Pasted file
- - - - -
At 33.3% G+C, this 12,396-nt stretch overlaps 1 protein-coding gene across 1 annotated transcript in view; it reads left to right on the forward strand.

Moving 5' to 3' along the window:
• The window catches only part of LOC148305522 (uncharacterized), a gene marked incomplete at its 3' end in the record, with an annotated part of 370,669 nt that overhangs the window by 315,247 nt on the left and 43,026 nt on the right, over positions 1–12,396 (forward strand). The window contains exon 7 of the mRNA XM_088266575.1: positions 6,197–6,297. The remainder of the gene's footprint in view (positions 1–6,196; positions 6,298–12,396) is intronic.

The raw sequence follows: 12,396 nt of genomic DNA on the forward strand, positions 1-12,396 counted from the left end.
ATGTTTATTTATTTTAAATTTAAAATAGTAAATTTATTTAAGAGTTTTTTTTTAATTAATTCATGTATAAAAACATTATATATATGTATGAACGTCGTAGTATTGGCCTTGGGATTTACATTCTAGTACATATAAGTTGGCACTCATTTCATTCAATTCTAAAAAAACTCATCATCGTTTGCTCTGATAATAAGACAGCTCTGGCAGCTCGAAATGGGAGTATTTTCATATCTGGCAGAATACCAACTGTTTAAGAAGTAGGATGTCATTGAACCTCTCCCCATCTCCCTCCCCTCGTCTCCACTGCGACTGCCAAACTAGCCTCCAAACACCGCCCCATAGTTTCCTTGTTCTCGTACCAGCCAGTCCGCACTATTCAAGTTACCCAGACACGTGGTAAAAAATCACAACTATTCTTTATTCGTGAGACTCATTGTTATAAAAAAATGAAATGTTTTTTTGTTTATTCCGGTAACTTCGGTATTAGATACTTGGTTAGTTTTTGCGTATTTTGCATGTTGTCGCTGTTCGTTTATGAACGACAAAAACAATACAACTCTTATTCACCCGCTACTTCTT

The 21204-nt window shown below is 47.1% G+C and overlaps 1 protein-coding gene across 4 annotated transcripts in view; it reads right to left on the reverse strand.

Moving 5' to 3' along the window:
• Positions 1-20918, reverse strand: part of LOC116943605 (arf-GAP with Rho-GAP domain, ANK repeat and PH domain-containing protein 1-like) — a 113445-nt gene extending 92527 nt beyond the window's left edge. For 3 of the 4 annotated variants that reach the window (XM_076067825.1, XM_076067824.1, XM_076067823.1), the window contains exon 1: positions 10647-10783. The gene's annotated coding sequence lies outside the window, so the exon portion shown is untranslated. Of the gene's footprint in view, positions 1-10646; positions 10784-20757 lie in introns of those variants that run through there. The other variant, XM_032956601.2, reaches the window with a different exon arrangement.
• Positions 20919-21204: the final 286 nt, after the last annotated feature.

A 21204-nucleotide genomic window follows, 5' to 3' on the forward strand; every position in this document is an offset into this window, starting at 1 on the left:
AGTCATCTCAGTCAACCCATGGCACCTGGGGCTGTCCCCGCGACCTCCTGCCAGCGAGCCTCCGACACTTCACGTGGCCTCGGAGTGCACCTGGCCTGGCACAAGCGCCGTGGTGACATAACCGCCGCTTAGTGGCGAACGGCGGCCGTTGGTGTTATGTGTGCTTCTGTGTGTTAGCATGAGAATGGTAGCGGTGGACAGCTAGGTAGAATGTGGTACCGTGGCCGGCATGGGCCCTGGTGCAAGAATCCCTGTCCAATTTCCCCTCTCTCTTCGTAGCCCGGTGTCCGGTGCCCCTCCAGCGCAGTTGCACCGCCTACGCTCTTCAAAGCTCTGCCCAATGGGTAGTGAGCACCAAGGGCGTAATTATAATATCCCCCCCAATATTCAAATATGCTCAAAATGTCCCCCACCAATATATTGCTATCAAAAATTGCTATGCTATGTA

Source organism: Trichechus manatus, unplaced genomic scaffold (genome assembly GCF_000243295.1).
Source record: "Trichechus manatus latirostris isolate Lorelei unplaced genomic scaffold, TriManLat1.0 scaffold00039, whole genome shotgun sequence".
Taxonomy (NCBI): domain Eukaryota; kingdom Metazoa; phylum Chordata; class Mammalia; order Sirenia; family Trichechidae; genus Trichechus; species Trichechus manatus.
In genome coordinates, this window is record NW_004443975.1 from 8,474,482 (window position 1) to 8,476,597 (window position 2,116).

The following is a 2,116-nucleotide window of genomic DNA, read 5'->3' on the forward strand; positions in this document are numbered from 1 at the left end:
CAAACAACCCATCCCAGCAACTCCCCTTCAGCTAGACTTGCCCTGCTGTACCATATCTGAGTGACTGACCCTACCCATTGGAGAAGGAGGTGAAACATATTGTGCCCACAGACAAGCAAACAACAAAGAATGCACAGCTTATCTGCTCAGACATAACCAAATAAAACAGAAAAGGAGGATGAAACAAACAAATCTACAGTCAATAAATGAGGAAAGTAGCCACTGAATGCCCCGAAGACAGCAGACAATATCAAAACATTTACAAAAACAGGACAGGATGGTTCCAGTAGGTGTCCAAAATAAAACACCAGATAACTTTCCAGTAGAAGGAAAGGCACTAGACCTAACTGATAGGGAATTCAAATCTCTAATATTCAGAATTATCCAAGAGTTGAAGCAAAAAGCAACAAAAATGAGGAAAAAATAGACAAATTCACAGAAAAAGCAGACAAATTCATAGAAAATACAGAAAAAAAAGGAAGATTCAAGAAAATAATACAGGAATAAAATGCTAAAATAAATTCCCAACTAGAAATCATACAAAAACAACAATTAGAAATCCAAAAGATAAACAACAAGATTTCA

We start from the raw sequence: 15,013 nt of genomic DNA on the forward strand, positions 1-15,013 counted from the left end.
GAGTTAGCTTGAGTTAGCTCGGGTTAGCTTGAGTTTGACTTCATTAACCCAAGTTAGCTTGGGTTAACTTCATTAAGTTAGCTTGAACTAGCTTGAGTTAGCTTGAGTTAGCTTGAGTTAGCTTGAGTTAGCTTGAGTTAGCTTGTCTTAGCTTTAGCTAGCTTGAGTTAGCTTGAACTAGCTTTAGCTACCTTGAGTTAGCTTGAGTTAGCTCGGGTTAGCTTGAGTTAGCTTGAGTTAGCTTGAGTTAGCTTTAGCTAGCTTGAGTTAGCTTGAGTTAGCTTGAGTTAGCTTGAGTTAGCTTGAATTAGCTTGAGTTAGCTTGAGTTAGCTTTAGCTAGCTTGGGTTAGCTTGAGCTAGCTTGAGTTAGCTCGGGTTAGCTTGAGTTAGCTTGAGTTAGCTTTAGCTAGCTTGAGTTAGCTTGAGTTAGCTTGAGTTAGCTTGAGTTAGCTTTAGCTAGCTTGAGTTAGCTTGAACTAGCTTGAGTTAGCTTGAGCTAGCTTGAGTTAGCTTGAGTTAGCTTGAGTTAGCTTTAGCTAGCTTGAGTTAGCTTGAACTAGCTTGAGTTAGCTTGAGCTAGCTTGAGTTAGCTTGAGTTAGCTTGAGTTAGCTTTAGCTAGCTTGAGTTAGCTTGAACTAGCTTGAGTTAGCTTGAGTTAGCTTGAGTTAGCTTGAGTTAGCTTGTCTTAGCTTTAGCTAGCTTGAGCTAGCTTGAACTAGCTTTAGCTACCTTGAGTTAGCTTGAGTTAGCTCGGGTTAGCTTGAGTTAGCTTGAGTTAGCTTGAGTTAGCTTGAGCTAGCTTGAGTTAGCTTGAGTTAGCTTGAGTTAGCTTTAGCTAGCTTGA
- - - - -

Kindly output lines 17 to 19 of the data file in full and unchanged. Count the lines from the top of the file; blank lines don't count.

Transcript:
CAAACAACCCATCCCAGCAACTCCCCTTCAGCTAGACTTGCCCTGCTGTACCATATCTGAGTGACTGACCCTACCCATTGGAGAAGGAGGTGAAACATATTGTGCCCACAGACAAGCAAACAACAAAGAATGCACAGCTTATCTGCTCAGACATAACCAAATAAAACAGAAAAGGAGGATGAAACAAACAAATCTACAGTCAATAAATGAGGAAAGTAGCCACTGAATGCCCCGAAGACAGCAGACAATATCAAAACATTTACAAAAACAGGACAGGATGGTTCCAGTAGGTGTCCAAAATAAAACACCAGATAACTTTCCAGTAGAAGGAAAGGCACTAGACCTAACTGATAGGGAATTCAAATCTCTAATATTCAGAATTATCCAAGAGTTGAAGCAAAAAGCAACAAAAATGAGGAAAAAATAGACAAATTCACAGAAAAAGCAGACAAATTCATAGAAAATACAGAAAAAAAAGGAAGATTCAAGAAAATAATACAGGAATAAAATGCTAAAATAAATTCCCAACTAGAAATCATACAAAAACAACAATTAGAAATCCAAAAGATAAACAACAAGATTTCA

We start from the raw sequence: 15,013 nt of genomic DNA on the forward strand, positions 1-15,013 counted from the left end.
GAGTTAGCTTGAGTTAGCTCGGGTTAGCTTGAGTTTGACTTCATTAACCCAAGTTAGCTTGGGTTAACTTCATTAAGTTAGCTTGAACTAGCTTGAGTTAGCTTGAGTTAGCTTGAGTTAGCTTGAGTTAGCTTGAGTTAGCTTGTCTTAGCTTTAGCTAGCTTGAGTTAGCTTGAACTAGCTTTAGCTACCTTGAGTTAGCTTGAGTTAGCTCGGGTTAGCTTGAGTTAGCTTGAGTTAGCTTGAGTTAGCTTTAGCTAGCTTGAGTTAGCTTGAGTTAGCTTGAGTTAGCTTGAGTTAGCTTGAATTAGCTTGAGTTAGCTTGAGTTAGCTTTAGCTAGCTTGGGTTAGCTTGAGCTAGCTTGAGTTAGCTCGGGTTAGCTTGAGTTAGCTTGAGTTAGCTTTAGCTAGCTTGAGTTAGCTTGAGTTAGCTTGAGTTAGCTTGAGTTAGCTTTAGCTAGCTTGAGTTAGCTTGAACTAGCTTGAGTTAGCTTGAGCTAGCTTGAGTTAGCTTGAGTTAGCTTGAGTTAGCTTTAGCTAGCTTGAGTTAGCTTGAACTAGCTTGAGTTAGCTTGAGCTAGCTTGAGTTAGCTTGAGTTAGCTTGAGTTAGCTTTAGCTAGCTTGAGTTAGCTTGAACTAGCTTGAGTTAGCTTGAGTTAGCTTGAGTTAGCTTGAGTTAGCTTGTCTTAGCTTTAGCTAGCTTGAGCTAGCTTGAACTAGCTTTAGCTACCTTGAGTTAGCTTGAGTTAGCTCGGGTTAGCTTGAGTTAGCTTGAGTTAGCTTGAGTTAGCTTGAGCTAGCTTGAGTTAGCTTGAGTTAGCTTGAGTTAGCTTTAGCTAGCTTGA